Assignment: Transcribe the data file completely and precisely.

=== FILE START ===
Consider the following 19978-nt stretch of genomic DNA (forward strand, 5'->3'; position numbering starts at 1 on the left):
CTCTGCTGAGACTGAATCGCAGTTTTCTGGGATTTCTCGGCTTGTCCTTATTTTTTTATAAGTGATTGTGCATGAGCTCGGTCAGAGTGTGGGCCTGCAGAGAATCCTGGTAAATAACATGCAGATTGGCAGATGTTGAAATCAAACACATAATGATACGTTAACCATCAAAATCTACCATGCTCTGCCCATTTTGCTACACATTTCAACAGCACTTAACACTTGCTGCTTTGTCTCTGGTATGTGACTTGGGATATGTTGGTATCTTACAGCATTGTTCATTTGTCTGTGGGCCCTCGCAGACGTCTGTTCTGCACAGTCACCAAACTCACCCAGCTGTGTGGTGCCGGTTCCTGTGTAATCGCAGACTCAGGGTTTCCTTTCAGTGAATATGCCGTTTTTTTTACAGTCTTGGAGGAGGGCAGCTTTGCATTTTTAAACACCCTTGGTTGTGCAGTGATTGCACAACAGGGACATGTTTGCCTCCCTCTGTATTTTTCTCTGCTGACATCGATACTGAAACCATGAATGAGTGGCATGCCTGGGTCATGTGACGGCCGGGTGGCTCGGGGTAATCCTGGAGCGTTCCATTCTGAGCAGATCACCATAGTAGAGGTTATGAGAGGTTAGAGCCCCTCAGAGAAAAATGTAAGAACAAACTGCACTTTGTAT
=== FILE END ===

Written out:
Consider the following 19978-nt stretch of genomic DNA (forward strand, 5'->3'; position numbering starts at 1 on the left):
CTCTGCTGAGACTGAATCGCAGTTTTCTGGGATTTCTCGGCTTGTCCTTATTTTTTTATAAGTGATTGTGCATGAGCTCGGTCAGAGTGTGGGCCTGCAGAGAATCCTGGTAAATAACATGCAGATTGGCAGATGTTGAAATCAAACACATAATGATACGTTAACCATCAAAATCTACCATGCTCTGCCCATTTTGCTACACATTTCAACAGCACTTAACACTTGCTGCTTTGTCTCTGGTATGTGACTTGGGATATGTTGGTATCTTACAGCATTGTTCATTTGTCTGTGGGCCCTCGCAGACGTCTGTTCTGCACAGTCACCAAACTCACCCAGCTGTGTGGTGCCGGTTCCTGTGTAATCGCAGACTCAGGGTTTCCTTTCAGTGAATATGCCGTTTTTTTTACAGTCTTGGAGGAGGGCAGCTTTGCATTTTTAAACACCCTTGGTTGTGCAGTGATTGCACAACAGGGACATGTTTGCCTCCCTCTGTATTTTTCTCTGCTGACATCGATACTGAAACCATGAATGAGTGGCATGCCTGGGTCATGTGACGGCCGGGTGGCTCGGGGTAATCCTGGAGCGTTCCATTCTGAGCAGATCACCATAGTAGAGGTTATGAGAGGTTAGAGCCCCTCAGAGAAAAATGTAAGAACAAACTGCACTTTGTAT